Pioneer Square is where the Seattle's downtown got its start in 1852. During the gold rush days from 1897 to 1898, miners flocked to Pioneer Square. Today it attracts businesses from the 21st-Century rush to the Internet, mixing dot-com enrepreneurs with artists, sports fans from nearby arenas and plenty of night revelers drawn to its numerous caf?s and clubs. The entire neighborhood is actually built on top of its old self, and visitors can still view the "Underground tour" of old Pioneer Square, 15 feet below the surface of the street.
The Pioneer Square neighborhood is located in Central Seattle. Homes for sale in Pioneer Square include foreclosures (bank-owned homes), short sales, new construction, and traditional resale homes. Home styles range from condos to townhomes and single-family homes.
Pioneer Square is a neighborhood in the southwest corner of Downtown Seattle, Washington, US. It was once the heart of the city: Seattle's founders settled there in 1852, following a brief six-month settlement at Alki Point on the far side of Elliott Bay. The early structures in the neighborhood were mostly wooden, and nearly all burned in the Great Seattle Fire of 1889. By the end of 1890, dozens of brick and stone buildings had been erected in their stead; to this day, the architectural character of the neighborhood derives from these late 19th century buildings, mostly examples of Richardsonian Romanesque.
The neighborhood takes its name from a small triangular plaza near the corner of First Avenue and Yesler Way, originally known as Pioneer Place. The Pioneer Square–Skid Road Historic District, a historic district including that plaza and several surrounding blocks, is listed on the National Register of Historic Places.
Washington Park Building on Washington Street in the Pioneer Square neighborhood. It was built in 1890 just after the Great Seattle Fire and was originally the Lowman and Hanford Printing and Binding Building
Like virtually all Seattle neighborhoods, the Pioneer Square neighborhood lacks definitive borders. It is bounded roughly by Alaskan Way S. on the west, beyond which are the docks of Elliott Bay; by S. King Street on the south, beyond which is SoDo; by 5th Avenue S. on the east, beyond which is the International District; and it extends between one and two blocks north of Yesler Way, beyond which is the rest of Downtown. Because Yesler Way marks the boundary between two different plats, the street grid north of Yesler does not line up with the neighborhood's other streets (nor with the compass), so the northern border of the district zigzags along numerous streets.
In some places, the Pioneer Square–Skid Road Historic District extends beyond these borders. It includes Union Station east of 4th Avenue S., and several city blocks south of S. King Street.
The settlement's importance was guaranteed in 1852, when Henry Yesler chose the site for his lumber mill, which was located on Elliott Bay at the foot of what is now Yesler Way, right on the border between the land claimed (and soon thereafter platted) by David Swinson "Doc" Maynard (to the south) and that platted by Arthur Denny and Carson Boren.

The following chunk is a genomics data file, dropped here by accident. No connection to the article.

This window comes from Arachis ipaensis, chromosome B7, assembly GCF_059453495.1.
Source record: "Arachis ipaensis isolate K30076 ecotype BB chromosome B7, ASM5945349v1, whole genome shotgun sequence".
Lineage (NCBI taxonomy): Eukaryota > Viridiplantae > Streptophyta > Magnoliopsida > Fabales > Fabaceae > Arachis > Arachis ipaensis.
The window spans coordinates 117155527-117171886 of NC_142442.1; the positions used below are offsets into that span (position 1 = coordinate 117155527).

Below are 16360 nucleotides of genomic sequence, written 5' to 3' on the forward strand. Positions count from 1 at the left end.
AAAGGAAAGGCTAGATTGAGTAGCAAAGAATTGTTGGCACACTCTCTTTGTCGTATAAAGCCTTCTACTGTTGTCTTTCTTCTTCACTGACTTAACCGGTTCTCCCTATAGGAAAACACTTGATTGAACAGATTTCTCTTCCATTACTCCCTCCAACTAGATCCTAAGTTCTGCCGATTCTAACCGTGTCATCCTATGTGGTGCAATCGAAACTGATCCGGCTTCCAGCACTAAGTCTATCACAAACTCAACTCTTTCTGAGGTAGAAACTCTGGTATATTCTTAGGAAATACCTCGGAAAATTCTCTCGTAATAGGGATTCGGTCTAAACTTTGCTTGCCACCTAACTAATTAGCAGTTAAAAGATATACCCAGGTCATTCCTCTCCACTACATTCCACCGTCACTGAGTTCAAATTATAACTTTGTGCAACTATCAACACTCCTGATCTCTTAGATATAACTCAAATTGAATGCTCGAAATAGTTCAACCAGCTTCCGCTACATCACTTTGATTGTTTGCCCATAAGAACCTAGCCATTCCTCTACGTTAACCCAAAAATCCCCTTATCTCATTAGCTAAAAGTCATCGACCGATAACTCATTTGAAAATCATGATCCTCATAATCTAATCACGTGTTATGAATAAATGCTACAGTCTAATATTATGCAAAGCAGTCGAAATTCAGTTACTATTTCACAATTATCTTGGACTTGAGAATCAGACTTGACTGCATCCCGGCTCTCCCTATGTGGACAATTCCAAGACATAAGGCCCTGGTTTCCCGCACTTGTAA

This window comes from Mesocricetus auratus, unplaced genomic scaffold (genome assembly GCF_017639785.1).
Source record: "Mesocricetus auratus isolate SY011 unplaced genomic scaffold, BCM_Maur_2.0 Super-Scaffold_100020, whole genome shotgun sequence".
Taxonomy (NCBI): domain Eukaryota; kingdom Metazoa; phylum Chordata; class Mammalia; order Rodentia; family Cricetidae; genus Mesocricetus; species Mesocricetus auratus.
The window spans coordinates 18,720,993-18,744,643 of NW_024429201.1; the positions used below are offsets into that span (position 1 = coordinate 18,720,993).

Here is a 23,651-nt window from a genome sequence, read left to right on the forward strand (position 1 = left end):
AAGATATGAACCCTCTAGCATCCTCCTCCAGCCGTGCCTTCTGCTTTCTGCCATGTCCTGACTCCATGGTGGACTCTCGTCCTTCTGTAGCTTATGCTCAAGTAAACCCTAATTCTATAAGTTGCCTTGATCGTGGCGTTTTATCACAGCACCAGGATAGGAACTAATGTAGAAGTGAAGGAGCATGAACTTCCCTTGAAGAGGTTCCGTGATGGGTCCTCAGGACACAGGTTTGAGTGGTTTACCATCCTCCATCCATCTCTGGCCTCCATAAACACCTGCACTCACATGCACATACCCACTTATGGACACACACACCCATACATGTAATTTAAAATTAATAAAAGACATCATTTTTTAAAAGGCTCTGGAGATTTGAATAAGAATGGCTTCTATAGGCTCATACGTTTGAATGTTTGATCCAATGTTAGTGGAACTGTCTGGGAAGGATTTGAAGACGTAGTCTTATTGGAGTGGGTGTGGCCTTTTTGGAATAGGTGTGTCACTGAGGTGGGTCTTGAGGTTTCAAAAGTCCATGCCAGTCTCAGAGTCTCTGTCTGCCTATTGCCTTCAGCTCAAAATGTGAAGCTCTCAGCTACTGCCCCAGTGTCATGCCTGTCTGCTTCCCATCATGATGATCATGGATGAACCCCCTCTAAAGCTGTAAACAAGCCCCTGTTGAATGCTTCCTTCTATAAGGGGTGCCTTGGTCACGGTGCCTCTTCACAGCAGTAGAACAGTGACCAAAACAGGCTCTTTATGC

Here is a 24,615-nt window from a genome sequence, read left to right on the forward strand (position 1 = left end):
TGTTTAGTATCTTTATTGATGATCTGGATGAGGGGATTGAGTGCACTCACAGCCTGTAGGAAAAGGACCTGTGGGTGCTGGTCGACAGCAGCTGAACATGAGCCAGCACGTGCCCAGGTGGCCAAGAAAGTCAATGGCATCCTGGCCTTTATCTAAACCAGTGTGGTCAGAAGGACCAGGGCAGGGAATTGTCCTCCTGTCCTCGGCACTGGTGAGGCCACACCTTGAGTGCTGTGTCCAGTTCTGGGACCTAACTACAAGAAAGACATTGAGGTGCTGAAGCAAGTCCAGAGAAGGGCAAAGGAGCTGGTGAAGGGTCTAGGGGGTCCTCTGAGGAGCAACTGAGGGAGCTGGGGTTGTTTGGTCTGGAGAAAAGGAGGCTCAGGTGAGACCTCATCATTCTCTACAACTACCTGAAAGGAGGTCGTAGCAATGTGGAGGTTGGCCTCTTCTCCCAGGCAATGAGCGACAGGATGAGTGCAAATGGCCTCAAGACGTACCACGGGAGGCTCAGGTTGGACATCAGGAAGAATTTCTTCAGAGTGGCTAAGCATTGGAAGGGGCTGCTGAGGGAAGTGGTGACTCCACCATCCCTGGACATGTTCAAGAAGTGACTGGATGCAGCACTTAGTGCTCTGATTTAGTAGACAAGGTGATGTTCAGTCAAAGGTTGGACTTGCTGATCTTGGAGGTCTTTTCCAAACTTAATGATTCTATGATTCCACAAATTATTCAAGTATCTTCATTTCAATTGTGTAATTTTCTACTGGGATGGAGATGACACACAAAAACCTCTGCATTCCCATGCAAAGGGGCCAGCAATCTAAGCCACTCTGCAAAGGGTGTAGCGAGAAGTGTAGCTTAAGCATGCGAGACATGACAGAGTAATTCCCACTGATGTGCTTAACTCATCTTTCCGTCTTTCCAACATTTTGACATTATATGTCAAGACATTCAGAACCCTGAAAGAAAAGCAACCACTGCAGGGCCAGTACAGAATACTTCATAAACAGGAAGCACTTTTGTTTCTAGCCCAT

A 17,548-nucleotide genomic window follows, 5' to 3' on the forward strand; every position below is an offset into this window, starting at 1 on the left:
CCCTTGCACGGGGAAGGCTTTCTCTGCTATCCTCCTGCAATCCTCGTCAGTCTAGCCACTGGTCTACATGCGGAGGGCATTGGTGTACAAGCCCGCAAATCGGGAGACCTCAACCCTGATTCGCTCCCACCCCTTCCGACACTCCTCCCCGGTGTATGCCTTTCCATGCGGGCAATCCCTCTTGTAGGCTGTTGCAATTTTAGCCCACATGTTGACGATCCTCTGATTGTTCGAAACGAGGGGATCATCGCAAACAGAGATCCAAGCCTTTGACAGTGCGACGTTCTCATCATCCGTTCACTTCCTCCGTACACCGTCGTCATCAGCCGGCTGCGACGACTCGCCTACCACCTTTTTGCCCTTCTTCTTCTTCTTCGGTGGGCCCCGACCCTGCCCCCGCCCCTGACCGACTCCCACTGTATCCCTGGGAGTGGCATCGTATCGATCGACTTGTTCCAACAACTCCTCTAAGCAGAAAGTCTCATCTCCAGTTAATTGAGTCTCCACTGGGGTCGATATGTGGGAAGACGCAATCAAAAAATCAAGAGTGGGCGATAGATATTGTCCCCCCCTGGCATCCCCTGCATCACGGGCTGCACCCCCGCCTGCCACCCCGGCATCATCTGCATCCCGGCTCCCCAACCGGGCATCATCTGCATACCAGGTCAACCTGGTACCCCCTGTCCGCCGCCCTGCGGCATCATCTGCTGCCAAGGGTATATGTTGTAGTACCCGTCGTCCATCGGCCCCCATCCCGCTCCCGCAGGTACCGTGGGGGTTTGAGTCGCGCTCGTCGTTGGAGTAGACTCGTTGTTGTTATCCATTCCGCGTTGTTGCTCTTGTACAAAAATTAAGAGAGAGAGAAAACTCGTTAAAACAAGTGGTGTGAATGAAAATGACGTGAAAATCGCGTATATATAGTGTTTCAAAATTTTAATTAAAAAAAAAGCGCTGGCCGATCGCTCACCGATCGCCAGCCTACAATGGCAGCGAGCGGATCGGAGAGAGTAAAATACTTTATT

Much of the neighborhood is on landfill: in pioneer times, the area roughly between First and Second Avenue, bounded on the south by Jackson Street, and extending north almost to Yesler Way (about two-and-a-half city blocks) was a low-lying offshore island. The mainland shore roughly followed what is now Yesler Way to about Fourth Avenue, then ran southeast, at an angle of about 45 degrees to the current shoreline. Slightly inland were steep bluffs, which were largely smoothed away by regrading in the late 19th and early 20th century.
Yesler Way, originally Mill Street, is the main east-west street through the Pioneer Square neighborhood. Immediately south of the square itself, it was the dividing line between Maynard's original claim (to the south) and Boren's (to the north). It became Deadline, the northern border of the Great Restricted District, Maynardtown, Down on the Sawdust, the Lava Beds, the Tenderloin, White Chapel, or Wappyville, (after Charles Wappenstein, after a particularly corrupt police chief.), where low entertainment and vice were long tolerated. One of the earliest names, and one that stuck well into second half of the 20th century, was "Skid Row".
Henry Broderick, approaching his 80th birthday in 1959, wrote of the neighborhood south of Yesler, "Perhaps never in all history, certainly not in America, has there ever existed such a massive collection of the demimonde grouped in a restricted area." There were "parlor houses" with marquees, celebrity madames—among them Lou Graham, Lila Young, and Raw McRoberts—and piano "professors". Scrupulous in their dealings, the parlor houses were completely tolerated by the city at the time, but there were also the far more controversial "crib houses" such as the Midway, the Paris and Dreamland near the corner of Sixth Avenue South and King Street. Each had a hundred or more cubicles—"cribs"—and they were not known for any particular honesty in their dealings. The city health department conducted inspections and attempted to keep venereal disease under control, but the state of medicine at the time was not such as to give them any great chance of success. Besides the brothels there were "an ungodly mixture of dives, dumps ... pawnshops, hash houses, dope parlors and ... the et cetera that kept the police guessing." Box houses prospered, part theater, part bar, part brothel, as did all sorts of gambling. Police only dared enter the neighborhood in teams. Perhaps the only safe haven in the neighborhood was the saloon "Our House", which rented out safe deposit boxes.